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The Dolphin Way: Why you cannot “knock sense” into your children!

grey dolphin in a body of water close-up photography

As parents, you cannot “knock some sense” into your children! What you can knock into them is fear. In doing so your children become experts at hiding things away from you because they are afraid of how you will react. In the end your child is exposed to all sorts of danger, and the only thing you have protected is your fragile ego!

A lot of (African) parents do not realise that this is one of the most psychologically damaging things that we do to our children. There are so many highly educated and successful adults walking around broken, because of damage that was inadvertently done in their childhood. Some of us cannot even recognise our childhood traumas because we were raised to think they were normal. So those who get therapy find that before they can even begin the work of healing, they first of all need to identify what they are healing from.

Violence begets violence. The same Bible that tells us “spare the rod, spoil the child,” also informs us that those who take up the sword shall perish by the sword. So what if the rod was a metaphor? Shepherds in the Bible used rod to guide their sheep when they went astray. They were not beating them with it! When you hit a child to punish them or make them do what you want, you teach them that violence is a good thing that can get you results. We can’t on the one hand be talking about ending violence against women and girls while corporal punishment is still a prevalent thing.

I have to remind myself of this all the time. I was subjected to corporal punishment as a child several times both at home and in school. It has been an intentional unlearning process for me to not resort to the same every time I am faced with a challenged when disciplining my child. In research used to make a case for anti-spanking legislation in Canada, negative effects of corporal punishment can reach into adulthood and can include mental health issues, criminal behaviours and aggression. It is no surprise that some of these children who witness or experience violence in close relationships go on to perpetuate patterns of abuse and violence in adulthood. Relationship skills and social behaviours are learnt at home.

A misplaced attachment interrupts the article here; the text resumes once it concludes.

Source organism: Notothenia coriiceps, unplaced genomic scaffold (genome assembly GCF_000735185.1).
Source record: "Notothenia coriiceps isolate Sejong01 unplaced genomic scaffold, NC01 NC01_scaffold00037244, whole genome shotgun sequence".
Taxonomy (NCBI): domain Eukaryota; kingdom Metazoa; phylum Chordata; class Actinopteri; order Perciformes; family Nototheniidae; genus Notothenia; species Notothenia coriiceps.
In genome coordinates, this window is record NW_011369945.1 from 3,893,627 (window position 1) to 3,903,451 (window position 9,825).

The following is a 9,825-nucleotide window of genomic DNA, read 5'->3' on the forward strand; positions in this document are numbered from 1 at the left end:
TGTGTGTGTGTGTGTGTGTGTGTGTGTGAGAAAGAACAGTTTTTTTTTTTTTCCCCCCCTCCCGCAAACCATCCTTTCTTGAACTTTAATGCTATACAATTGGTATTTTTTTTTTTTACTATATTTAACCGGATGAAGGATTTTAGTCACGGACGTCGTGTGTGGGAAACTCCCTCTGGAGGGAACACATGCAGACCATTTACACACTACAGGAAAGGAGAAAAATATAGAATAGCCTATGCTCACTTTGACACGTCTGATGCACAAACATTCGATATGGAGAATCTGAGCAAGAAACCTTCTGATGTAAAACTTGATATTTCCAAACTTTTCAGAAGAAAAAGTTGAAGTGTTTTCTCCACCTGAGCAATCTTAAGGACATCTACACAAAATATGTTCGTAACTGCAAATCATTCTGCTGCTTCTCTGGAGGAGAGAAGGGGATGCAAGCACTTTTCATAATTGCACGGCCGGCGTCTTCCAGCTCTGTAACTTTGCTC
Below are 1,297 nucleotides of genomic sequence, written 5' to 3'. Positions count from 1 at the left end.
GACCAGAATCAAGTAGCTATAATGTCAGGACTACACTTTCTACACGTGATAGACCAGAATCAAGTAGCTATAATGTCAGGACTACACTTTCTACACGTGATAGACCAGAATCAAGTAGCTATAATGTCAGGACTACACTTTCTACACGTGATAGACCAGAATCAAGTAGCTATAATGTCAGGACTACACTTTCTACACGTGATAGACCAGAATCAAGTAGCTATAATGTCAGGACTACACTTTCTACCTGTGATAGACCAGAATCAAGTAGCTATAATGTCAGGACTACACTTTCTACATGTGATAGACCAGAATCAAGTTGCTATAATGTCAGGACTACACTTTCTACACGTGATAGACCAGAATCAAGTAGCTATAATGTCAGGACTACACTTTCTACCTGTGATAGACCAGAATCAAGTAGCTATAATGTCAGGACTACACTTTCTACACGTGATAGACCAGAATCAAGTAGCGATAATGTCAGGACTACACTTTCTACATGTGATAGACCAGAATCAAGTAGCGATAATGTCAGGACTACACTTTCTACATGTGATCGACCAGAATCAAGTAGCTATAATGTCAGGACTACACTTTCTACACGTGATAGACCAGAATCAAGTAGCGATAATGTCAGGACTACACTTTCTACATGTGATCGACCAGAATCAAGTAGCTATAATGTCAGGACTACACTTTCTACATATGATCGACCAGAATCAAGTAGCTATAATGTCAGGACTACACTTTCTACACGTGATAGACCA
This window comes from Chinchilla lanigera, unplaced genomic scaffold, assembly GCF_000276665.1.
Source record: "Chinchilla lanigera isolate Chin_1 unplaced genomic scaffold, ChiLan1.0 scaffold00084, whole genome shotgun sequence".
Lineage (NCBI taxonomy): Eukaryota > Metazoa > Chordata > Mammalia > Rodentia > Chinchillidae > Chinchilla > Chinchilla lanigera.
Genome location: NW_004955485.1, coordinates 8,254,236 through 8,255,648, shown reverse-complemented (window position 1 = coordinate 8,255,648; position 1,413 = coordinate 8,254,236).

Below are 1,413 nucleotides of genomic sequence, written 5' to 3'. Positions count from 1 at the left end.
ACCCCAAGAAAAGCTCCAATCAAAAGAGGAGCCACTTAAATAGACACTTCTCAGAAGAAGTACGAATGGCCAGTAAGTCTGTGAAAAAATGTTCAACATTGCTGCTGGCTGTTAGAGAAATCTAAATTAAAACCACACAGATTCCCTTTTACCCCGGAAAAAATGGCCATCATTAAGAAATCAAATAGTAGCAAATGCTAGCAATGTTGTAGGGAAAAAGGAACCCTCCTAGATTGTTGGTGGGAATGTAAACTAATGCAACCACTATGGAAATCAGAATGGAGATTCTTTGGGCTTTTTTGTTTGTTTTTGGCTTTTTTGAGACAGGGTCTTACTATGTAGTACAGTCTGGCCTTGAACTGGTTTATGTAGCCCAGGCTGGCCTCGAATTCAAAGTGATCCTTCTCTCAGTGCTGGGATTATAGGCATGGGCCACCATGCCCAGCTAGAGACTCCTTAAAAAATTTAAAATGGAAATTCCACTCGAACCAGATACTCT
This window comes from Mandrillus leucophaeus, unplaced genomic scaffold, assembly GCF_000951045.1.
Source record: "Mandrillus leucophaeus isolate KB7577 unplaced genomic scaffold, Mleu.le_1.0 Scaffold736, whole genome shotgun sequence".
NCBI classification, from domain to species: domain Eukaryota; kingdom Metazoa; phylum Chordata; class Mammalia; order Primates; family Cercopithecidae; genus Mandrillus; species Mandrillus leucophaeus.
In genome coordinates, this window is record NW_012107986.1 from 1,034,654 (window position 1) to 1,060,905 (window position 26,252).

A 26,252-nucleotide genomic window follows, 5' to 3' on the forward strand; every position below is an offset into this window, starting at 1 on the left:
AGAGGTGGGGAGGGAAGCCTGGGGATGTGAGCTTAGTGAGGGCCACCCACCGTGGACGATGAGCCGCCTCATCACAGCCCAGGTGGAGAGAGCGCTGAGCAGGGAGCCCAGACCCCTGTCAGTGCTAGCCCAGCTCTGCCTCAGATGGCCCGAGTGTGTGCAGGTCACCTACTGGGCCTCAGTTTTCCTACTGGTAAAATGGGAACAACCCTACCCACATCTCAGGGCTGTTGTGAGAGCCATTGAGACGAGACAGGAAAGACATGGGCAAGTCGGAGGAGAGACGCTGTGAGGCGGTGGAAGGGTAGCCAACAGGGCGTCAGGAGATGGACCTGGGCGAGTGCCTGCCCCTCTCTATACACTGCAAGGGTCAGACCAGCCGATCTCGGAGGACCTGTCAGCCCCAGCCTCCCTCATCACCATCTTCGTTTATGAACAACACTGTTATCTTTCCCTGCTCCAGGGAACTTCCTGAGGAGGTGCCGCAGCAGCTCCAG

Respect is what should be the aim and many confuse fear for respect, forgetting that when you fear something you run away from it. Our children should be able to come to us not run away from us. And if they are running away from us, the danger is who they may be running to!

One of the programs we offer the women we support at The Haven is The Dolphin Program. This programme was created to support mothers to strengthen their bonds with their children and learn new skills and encourage healthier relationships after being subjected to domestic abuse. When I looked into why the dolphin of all animals, I was reassured about my approach to parenting.

Are you an authoritative (dolphin) or authoritarian (tiger) parent? Before you discipline a child, do you ever take the time to talk and explain things to them? Or do you just expect them to do as you say, and no questions in search of clarity or enlightenment should be asked? Sometimes the questions we want to avoid are the ones that are crucial to their emotional development. Parenting is hard work. It takes love, consistency, setting boundaries and effort. Lots of effort. Whenever you want to prioritise your ego, please think of your child’s future.

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